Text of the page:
The Recording Academy, the organization that manages the annual Grammy Awards, generated some controversy earlier this month when they shuffled and reorganized some of the award categories for 2011. In total, the number of categories has been whittled down from 109 to just 78.
Of particular concern for bluegrass artists and labels is a change that eliminated the Best Country Instrumental Performance category, which has been won many times by bluegrass artists like Earl Scruggs, JD Crowe & The New South, Alison Krauss & Union Station, and Bryan Sutton to name a few.
Matt Munsey, mandolinist with Monroeville, and principal at the publicity and marketing outfit Blu Wav, has written a nice overview of this issue for The AcoustiCana Journal. He attended this week’s meeting of the Nashville chapter of the Academy, which was billed as Grammy 101, to hear what professional members of the organization – and its Nashville leadership had to say about this question, and others related to the slimmer category list.
Though his impression of the changes was quite negative last week, Matt came away from the meeting feeling that they were a net positive overall.
Here are his bullet points from the meeting on April 18:
I would like to offer my summary of the discussion at Nashville’s GRAMMY 101 meeting and offer a few suggestions to which I will follow up with a series of pieces that are GRAMMY related. You can follow them at The AcoustiCana Journal website under “Editorials.” Some of the topics will include the nomination process, and suggesting changes to the Awards & Nomination Committee.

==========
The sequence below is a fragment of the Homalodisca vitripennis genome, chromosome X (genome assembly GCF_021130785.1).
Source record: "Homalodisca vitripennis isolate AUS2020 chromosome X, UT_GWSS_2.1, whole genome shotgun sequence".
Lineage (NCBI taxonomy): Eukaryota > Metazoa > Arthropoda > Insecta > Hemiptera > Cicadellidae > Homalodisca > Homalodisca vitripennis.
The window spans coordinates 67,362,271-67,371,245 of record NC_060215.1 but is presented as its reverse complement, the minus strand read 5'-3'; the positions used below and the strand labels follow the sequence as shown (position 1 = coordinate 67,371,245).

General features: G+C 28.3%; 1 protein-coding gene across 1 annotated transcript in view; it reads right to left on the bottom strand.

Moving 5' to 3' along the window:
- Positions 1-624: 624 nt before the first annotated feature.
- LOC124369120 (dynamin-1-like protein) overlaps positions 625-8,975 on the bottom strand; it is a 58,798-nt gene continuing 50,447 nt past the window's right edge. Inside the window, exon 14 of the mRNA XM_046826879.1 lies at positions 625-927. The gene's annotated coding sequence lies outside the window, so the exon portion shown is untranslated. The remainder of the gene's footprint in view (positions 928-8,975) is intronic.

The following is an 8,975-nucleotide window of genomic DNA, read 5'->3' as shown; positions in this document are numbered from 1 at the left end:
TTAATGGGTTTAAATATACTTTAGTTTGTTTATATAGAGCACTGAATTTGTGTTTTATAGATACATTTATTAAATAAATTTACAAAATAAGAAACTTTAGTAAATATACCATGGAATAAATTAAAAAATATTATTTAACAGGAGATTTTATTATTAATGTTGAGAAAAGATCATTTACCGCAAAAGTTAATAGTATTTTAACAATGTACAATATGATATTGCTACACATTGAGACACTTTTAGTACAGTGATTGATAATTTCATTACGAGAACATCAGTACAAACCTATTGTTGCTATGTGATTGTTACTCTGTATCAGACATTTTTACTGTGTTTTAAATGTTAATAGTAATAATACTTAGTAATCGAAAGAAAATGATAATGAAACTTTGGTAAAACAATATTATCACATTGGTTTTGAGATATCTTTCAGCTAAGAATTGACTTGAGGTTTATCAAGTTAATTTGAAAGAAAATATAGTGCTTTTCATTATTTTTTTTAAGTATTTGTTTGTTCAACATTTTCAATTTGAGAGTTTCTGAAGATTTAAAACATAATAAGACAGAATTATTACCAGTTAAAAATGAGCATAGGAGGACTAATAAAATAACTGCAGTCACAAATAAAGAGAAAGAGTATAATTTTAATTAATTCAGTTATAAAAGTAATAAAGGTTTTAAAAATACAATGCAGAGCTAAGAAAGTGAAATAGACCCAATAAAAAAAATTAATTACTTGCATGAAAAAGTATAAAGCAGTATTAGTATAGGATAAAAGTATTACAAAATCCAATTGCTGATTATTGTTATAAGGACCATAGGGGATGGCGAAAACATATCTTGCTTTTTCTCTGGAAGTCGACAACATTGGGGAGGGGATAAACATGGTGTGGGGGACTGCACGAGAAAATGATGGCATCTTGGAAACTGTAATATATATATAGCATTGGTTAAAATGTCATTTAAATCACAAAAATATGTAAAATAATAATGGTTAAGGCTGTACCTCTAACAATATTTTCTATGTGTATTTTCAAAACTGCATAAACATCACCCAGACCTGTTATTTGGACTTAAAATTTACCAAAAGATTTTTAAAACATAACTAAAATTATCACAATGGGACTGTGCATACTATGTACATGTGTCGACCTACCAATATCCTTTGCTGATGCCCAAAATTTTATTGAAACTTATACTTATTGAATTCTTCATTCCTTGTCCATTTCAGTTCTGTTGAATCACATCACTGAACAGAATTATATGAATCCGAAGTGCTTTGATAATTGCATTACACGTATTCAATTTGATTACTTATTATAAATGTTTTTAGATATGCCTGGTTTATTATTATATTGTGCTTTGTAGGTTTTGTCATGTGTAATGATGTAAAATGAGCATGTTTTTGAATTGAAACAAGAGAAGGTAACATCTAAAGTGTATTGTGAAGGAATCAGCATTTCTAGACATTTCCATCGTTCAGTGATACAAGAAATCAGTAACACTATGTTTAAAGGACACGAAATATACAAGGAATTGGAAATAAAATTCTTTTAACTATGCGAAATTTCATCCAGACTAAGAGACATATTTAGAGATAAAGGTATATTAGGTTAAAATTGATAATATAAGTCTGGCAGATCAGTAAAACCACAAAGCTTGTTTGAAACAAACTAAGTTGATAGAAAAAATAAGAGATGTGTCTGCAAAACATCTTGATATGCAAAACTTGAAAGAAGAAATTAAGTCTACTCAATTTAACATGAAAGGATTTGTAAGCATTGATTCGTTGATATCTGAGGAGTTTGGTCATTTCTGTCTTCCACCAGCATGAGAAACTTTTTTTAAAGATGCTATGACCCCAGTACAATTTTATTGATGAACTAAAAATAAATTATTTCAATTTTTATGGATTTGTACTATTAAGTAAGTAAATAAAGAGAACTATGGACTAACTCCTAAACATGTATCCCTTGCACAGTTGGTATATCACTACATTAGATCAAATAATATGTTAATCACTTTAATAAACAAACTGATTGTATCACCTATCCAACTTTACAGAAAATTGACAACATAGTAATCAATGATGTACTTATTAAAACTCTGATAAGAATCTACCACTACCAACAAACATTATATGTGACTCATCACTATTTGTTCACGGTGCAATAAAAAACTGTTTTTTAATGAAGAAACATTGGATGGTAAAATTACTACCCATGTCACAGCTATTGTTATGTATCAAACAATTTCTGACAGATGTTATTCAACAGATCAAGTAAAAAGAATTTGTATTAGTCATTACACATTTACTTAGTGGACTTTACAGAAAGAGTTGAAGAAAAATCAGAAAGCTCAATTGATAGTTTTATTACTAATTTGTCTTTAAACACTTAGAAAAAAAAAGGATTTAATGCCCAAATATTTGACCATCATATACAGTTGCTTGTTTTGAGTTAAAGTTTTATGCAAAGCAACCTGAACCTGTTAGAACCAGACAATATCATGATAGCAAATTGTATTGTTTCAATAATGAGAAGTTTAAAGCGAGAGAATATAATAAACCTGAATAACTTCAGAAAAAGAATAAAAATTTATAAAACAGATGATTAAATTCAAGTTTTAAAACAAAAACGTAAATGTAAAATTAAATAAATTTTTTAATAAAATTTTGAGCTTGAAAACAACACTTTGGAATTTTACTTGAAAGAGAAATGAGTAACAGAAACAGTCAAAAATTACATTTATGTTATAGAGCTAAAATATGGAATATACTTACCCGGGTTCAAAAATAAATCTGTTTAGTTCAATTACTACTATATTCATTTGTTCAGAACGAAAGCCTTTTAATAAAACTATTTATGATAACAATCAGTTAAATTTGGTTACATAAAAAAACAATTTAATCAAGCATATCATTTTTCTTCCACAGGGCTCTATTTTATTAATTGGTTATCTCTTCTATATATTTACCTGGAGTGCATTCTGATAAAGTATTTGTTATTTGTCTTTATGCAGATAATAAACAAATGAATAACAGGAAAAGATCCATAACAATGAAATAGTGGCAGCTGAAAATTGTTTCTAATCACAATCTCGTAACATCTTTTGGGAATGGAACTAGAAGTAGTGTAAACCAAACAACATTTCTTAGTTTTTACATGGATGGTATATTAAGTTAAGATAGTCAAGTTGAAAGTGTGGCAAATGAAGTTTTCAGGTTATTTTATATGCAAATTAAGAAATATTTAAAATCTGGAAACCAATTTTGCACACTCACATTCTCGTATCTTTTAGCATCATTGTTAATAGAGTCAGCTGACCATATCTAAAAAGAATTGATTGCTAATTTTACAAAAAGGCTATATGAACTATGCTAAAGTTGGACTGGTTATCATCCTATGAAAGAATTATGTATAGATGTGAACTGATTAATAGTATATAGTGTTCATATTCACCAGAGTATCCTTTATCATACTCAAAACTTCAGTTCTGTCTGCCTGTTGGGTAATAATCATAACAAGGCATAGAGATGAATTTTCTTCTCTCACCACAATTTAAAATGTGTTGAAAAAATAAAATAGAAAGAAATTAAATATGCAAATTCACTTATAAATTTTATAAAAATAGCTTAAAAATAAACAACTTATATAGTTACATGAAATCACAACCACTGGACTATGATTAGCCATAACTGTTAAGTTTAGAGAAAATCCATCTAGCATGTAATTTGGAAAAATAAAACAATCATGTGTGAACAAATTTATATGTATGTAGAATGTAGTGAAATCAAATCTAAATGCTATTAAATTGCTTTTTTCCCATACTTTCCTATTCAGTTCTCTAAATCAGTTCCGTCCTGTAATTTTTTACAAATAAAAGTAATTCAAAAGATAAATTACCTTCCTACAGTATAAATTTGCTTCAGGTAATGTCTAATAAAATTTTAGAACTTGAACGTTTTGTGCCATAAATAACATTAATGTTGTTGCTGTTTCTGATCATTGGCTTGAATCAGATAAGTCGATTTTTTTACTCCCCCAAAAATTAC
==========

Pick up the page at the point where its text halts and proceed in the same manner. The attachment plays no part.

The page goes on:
- The Recording Academy takes the stand, as stated by Vice President of Awards, Bill Freimuth, that “every entry has a home.” Not one change in the structure eliminates any entry from being taken in the awards process. There is actually a category mapper that will allow you to find where your entry should be placed in the current configuration.
- The Recording Academy Awards has experienced a lot of changes. It began with only 28 Categories and grew to 109 in just over half a decade. They state that these additions have been “approached one Category at a time, without a comprehensive vision guiding this growth.” That is why the Recording Academy has decided to realign their entire awards process for uniformity within the Fields and to assure that the GRAMMY will remain a “rare and distinct honor” in the music community. It is music’s most prestigious and only peer-recognized award.
- The Awards & Nominations Committee spent over a year evaluating each Category to develop the new structure, but they continue to review changes every year. Vice President of Awards Bill Freimuth was clear in saying that if enough suggestions were brought to his attention for a Category change then he would submit it to the Awards & Nominations Committee for consideration the following year.
- There were a record amount of almost 20,000 entries to the 53rd GRAMMY awards. Despite that amount, some Categories suffer from a lack of entries. A new set of rules have been developed to maintain that a qualified pool of entries are available for each Category. The new rules stipulate that:
- Each Category must have a total of 40 entries or more.
- Should a Category fall in the range of 25 – 39 entries, only three recordings will be given nominations.
- Should a Category fall under 25 entries, the Category will not be presented that year and the entries will be moved to the next most logical Category.
- If a Category falls under 25 entries for three consecutive years, the Category will be eliminated.
You can read Matt’s full piece online.
About the Author (Author Profile)
John had served as primary author and editor for The Bluegrass Blog from its launch in 2006 until being folded into Bluegrass Today in September of 2011. He continues in that capacity here, managing a strong team of columnists and correspondents.
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